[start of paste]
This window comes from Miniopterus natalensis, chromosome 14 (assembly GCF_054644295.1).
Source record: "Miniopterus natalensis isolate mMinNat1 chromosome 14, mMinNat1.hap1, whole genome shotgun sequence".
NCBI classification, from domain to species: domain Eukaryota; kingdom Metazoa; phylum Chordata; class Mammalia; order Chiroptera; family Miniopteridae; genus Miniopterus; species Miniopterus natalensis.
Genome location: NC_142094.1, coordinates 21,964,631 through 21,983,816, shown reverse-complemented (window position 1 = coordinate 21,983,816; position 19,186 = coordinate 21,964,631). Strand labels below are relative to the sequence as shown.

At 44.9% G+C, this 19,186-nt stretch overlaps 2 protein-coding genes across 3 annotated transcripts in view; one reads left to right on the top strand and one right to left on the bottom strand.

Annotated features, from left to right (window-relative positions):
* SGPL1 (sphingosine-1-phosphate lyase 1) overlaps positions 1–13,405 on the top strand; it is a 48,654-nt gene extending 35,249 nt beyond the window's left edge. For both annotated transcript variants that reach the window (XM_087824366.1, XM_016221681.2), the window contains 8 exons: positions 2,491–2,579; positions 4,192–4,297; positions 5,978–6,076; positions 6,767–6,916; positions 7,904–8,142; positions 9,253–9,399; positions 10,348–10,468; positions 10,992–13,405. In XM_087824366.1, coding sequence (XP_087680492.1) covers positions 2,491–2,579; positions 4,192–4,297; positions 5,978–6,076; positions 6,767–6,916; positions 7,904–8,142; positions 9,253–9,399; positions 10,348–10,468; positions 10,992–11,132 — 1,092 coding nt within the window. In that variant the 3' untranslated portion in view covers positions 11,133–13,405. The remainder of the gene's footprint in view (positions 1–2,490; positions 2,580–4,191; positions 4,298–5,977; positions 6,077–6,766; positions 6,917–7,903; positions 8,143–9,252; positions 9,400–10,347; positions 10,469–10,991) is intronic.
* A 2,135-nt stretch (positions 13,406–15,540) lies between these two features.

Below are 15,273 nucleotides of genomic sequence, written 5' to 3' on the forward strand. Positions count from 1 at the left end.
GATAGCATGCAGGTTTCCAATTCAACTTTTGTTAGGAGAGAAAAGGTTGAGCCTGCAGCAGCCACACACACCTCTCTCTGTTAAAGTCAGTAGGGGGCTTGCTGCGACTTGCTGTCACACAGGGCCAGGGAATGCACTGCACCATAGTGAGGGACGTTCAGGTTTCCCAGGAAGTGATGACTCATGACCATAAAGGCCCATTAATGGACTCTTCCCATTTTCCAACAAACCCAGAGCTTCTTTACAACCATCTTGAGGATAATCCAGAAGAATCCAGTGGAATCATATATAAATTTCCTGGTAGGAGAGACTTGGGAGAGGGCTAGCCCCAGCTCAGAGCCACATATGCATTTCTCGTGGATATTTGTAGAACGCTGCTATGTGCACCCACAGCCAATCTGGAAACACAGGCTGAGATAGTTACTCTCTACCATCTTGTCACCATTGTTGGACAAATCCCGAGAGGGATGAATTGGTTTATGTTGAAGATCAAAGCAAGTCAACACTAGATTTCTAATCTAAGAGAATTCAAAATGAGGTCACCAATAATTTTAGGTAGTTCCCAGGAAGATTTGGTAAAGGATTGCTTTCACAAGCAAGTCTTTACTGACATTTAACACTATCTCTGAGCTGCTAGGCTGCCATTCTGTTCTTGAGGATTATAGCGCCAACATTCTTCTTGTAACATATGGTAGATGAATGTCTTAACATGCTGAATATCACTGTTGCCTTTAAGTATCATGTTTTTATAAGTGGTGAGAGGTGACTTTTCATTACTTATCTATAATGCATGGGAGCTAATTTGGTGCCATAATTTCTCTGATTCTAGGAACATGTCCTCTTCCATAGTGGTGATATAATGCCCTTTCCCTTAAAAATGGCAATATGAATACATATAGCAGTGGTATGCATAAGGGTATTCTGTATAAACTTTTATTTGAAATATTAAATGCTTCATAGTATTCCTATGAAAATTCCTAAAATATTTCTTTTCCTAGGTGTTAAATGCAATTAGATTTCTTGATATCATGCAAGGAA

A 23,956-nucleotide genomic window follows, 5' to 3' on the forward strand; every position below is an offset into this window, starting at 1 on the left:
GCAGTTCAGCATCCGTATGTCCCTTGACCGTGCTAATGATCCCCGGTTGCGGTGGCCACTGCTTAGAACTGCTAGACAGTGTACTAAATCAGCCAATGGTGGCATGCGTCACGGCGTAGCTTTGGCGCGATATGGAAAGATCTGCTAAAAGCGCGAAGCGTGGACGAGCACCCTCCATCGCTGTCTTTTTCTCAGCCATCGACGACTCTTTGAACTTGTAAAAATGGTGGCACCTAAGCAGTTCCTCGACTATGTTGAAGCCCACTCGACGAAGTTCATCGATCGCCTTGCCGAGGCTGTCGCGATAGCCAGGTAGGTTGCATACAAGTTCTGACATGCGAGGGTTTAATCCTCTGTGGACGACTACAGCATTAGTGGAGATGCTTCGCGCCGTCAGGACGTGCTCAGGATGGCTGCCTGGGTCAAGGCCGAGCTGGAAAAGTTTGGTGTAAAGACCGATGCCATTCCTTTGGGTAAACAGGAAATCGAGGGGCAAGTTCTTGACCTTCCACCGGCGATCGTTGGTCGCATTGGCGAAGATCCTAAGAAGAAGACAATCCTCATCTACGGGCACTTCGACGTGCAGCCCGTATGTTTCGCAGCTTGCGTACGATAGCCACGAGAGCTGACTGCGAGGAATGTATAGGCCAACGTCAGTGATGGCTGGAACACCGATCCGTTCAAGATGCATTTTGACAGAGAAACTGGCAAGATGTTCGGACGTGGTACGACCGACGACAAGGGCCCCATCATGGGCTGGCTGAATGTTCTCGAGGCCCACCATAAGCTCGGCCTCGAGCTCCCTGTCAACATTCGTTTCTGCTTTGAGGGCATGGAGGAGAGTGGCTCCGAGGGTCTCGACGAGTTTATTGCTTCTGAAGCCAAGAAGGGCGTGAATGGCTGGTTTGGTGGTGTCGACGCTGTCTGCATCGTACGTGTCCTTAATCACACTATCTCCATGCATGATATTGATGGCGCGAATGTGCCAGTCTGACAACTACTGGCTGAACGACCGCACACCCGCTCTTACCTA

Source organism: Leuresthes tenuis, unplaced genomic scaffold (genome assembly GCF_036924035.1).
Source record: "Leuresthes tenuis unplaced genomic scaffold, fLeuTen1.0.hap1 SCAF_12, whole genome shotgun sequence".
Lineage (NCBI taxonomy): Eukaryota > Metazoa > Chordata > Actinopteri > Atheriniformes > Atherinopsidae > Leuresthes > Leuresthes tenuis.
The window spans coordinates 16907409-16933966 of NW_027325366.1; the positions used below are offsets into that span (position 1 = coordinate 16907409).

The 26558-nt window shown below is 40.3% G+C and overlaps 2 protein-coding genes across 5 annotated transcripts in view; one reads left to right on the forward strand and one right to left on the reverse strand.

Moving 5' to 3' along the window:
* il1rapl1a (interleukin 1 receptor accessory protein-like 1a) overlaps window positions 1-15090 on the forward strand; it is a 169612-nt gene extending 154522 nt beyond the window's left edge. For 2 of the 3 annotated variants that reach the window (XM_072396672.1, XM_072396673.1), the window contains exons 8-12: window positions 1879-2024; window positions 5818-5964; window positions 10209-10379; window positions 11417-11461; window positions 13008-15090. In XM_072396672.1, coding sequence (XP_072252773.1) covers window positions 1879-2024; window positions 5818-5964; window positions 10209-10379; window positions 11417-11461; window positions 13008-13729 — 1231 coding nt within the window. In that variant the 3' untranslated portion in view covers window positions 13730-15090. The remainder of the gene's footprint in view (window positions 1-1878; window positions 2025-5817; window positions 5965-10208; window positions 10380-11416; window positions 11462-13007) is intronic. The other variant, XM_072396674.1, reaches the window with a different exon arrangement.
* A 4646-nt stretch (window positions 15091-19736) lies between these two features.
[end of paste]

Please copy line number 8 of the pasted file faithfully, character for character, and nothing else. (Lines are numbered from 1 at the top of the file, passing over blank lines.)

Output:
* A 2,135-nt stretch (positions 13,406–15,540) lies between these two features.